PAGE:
Chapter 3. Useful Built-In Angular Directives

In the previous chapter, we got started with our very first Angular application, and got a feel for using the Angular CLI to begin a new project and create components in it. We got a basic sense of how to use Angular’s data and event binding mechanisms as well.

In this chapter, we will first understand what directives are in Angular and how they are different from components. We will then cover some basic directives that Angular provides out of the box and the use cases where they’re applicable. By the end of the chapter, you should be comfortable using most of the out-of-the-box directives that Angular provides and understand when and where to use them.

Directives and Components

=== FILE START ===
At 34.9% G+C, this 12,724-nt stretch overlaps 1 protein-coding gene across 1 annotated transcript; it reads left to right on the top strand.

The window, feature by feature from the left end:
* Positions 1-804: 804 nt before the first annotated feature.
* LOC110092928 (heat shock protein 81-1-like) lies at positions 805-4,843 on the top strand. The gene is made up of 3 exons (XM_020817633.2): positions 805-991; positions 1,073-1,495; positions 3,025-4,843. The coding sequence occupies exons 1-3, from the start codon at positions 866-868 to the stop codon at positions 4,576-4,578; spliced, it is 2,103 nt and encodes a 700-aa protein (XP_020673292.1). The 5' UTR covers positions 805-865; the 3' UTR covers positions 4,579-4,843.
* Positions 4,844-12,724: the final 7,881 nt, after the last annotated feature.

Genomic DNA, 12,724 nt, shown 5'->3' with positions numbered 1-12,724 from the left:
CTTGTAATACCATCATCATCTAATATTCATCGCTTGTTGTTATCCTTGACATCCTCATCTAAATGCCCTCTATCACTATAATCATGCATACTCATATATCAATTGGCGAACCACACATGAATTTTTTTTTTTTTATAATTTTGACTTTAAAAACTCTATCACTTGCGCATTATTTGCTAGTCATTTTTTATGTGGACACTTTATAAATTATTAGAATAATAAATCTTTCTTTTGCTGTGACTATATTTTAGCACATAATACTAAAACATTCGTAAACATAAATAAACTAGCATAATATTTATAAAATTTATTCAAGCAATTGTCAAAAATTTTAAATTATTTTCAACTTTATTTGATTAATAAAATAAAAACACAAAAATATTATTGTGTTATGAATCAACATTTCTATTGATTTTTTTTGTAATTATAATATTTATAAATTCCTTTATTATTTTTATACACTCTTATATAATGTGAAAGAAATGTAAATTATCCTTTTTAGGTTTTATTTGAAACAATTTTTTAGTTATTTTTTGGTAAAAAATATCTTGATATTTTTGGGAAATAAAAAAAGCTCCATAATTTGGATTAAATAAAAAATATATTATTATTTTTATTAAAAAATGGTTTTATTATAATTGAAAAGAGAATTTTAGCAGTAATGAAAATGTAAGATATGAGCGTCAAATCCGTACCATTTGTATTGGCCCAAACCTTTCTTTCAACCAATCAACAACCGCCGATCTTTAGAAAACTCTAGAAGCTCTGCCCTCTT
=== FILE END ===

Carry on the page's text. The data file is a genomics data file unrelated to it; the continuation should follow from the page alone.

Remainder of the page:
A directive in Angular allows you to attach some custom functionality to elements in your HTML. A component in Angular, like the one we built in the previous chapter, is a direcive that provides both functionality and UI logic. It is fundamentally an element that encapsulates its behavior and rendering logic.

Noncomponent directives, on the other hand, usually work on and modify existing elements. These can be further classified into two types:

Attribute directives

Attribute directives change the look and feel, or the behavior, of an existing element or component that it is applied on. NgClass and NgStyle, which we will see later in this chapter, are examples of attribute directives.

Structural directives

Structural directives change the DOM layout by ...

Get Angular: Up and Running now with the O’Reilly learning platform.

O’Reilly members experience live online training, plus books, videos, and digital content from nearly 200 publishers.